7 Critical Facts About Supplements That Women Need to Know

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When it comes to dietary supplements, too much of a good thing can be, well, kind of a bad thing.

Dietary supplements are anything that you add to your regular diet to improve your health. This includes vitamins, minerals, herbs, some homeopathic products, and certain food products.

While these all seem like “good things,” family nurse practitioner Alicia Walls, FNP, warns that supplements can interfere with prescription medications and do more harm than good.

Ideally, instead of taking supplements, you’ll get all the nutrients you need from the foods you eat, says Walls. She recommends visiting www.myplate.gov to learn if your current diet is providing the right nutrients in the right amounts. “The website shows what your plate is supposed to look like with your protein, your fruits and vegetables, and your dairy. The diagrams are easy to understand.”    

7 Critical Facts About Supplements - In Content

But women sometimes have nutritional needs that go beyond the typical recommended daily allowances (RDA).

Consider these facts before deciding whether you need dietary supplements:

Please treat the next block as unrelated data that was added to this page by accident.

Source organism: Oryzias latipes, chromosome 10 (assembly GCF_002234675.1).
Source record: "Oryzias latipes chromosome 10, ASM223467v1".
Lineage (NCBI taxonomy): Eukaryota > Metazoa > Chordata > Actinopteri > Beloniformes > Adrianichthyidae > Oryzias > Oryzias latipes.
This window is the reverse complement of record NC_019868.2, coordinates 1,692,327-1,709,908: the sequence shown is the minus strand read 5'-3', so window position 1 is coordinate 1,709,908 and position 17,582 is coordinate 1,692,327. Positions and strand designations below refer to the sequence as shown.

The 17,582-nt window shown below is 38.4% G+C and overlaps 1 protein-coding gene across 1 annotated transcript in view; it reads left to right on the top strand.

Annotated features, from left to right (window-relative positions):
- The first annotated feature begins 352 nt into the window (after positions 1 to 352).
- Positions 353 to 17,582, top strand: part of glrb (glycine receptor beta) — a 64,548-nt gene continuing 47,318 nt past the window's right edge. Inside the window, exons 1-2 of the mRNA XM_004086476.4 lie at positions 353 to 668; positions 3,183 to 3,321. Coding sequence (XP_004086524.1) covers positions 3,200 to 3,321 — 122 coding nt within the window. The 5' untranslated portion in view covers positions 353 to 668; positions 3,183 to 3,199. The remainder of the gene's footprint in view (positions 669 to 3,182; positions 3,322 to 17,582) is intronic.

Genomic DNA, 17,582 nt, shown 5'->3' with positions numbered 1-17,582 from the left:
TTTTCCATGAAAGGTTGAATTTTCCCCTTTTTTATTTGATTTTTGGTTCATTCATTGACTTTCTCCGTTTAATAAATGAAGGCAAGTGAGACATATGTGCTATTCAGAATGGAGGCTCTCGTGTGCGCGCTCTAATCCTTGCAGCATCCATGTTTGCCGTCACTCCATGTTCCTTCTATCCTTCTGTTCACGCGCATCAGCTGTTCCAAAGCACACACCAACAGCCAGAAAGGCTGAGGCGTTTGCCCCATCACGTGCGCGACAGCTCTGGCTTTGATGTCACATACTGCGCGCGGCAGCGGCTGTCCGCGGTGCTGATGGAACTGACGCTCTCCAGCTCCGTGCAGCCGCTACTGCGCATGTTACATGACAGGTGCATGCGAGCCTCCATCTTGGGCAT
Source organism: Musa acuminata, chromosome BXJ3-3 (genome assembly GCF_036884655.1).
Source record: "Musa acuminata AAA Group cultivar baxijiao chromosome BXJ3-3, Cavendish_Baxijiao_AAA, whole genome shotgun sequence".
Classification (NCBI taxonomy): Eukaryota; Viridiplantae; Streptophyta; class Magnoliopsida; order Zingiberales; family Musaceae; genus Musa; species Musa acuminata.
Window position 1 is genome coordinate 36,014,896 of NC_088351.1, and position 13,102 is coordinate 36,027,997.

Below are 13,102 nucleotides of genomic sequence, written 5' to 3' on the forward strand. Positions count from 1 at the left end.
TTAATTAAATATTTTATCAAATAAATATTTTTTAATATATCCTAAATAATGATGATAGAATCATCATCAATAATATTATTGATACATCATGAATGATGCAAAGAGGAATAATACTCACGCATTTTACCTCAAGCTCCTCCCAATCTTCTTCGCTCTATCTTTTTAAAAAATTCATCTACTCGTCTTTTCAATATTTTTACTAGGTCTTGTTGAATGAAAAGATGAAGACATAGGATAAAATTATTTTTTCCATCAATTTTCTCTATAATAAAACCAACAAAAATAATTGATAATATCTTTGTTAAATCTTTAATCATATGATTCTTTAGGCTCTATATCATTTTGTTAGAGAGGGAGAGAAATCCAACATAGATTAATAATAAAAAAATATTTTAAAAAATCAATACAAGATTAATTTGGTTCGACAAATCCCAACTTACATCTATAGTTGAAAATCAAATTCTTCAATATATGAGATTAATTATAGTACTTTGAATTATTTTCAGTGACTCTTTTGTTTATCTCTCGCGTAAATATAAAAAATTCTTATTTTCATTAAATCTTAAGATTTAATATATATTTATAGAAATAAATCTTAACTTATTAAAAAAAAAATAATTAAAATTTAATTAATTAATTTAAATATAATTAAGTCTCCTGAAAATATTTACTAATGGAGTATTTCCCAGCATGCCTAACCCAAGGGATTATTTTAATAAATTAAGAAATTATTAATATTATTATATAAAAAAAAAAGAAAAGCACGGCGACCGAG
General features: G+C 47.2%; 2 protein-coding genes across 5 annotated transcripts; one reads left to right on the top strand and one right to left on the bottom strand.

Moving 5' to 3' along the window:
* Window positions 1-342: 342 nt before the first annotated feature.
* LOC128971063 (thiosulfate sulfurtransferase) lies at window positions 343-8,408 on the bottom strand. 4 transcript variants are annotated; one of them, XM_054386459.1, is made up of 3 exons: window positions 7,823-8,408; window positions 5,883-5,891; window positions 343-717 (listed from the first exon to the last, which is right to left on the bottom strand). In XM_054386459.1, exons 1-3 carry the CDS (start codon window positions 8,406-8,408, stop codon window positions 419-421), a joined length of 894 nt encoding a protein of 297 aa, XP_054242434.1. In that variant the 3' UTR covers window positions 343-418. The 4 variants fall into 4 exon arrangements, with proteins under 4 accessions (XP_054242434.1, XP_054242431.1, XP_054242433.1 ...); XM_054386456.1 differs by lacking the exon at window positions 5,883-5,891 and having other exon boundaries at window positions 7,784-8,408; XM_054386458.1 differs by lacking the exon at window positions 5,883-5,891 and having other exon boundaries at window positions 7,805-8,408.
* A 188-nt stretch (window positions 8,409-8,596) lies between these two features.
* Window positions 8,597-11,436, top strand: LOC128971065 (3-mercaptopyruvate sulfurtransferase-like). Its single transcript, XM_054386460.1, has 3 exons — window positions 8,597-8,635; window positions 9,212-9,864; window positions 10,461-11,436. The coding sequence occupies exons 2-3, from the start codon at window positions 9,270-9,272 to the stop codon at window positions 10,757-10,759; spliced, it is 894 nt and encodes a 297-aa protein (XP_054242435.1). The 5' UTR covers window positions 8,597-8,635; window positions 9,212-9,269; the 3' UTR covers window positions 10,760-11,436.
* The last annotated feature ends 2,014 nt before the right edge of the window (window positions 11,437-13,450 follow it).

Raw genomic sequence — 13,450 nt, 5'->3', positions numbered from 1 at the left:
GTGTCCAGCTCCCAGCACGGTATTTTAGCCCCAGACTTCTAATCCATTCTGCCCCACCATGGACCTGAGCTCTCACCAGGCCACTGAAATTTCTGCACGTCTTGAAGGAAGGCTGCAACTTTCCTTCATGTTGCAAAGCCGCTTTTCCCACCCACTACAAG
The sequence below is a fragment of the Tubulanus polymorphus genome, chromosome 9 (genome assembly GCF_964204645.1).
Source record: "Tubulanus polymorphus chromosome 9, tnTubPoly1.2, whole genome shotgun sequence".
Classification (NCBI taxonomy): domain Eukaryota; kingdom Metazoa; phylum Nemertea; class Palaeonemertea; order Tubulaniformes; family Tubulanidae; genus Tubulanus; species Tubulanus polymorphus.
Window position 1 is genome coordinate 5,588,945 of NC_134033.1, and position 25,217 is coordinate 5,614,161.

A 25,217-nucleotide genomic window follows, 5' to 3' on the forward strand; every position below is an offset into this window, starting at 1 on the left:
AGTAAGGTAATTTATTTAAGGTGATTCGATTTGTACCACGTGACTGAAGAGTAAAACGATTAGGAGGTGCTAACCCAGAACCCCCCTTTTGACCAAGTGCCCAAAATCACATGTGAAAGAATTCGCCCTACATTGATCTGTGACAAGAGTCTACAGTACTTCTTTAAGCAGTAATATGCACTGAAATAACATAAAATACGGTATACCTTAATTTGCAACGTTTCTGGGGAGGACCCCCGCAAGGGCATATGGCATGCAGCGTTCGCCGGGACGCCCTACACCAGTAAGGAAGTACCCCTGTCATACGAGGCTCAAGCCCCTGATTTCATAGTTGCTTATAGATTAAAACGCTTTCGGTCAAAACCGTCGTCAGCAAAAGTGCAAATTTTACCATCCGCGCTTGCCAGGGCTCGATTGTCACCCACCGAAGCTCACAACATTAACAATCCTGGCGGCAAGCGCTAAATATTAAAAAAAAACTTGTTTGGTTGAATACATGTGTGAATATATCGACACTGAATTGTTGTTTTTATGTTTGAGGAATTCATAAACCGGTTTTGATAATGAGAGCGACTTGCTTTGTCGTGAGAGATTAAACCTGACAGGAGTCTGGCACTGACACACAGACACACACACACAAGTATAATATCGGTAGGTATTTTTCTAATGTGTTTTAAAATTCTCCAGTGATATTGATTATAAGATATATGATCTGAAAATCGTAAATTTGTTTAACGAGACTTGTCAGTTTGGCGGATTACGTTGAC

1. Women need support for strong bones. That's why calcium and vitamin D3 supplements are often recommended for female patients.    
  2. Women typically require additional iron, magnesium, and folic acid. But talk to your doctor first. You’ll want to be sure that you really need them.
  3. Special cases have special needs. You might also need supplements if you are:
    • Pregnant or nursing
    • Abusing alcohol
    • Vegan or vegetarian
    • Ill or frail
    • Postmenopausal
  4. “Natural” does not always mean “safe.” For example, the herbs comfrey and kava can cause serious harm to the liver. If you’re considering natural or herb-based supplements, check with your doctor.
  5. Supplements are regulated differently than drugs, and the quality and safety requirements are less stringent. Supplement manufacturers are responsible for ensuring that their products are safe, and that the label information is truthful and does not mislead the consumer. However, unlike pharmaceutical makers, supplement manufacturers do not have to provide the Food and Drug Administration with data that demonstrate the product’s safety before it is marketed.
  6. Be careful about mixing things together. Be upfront with your doctor about what supplements you’re taking. Some may interfere with prescription medicines, and the combination could be dangerous.
  7. Don’t overdo it. Strictly follow your doctor’s dosage instructions. Like over-the-counter and prescription medications, too much of a given supplement could be risky.

“I can’t stress enough how important it is to talk to your health care provider before taking supplements,” says Walls. “What you take and how much you should take depends on your medical history; that’s why your health care provider should be consulted for the best advice.”

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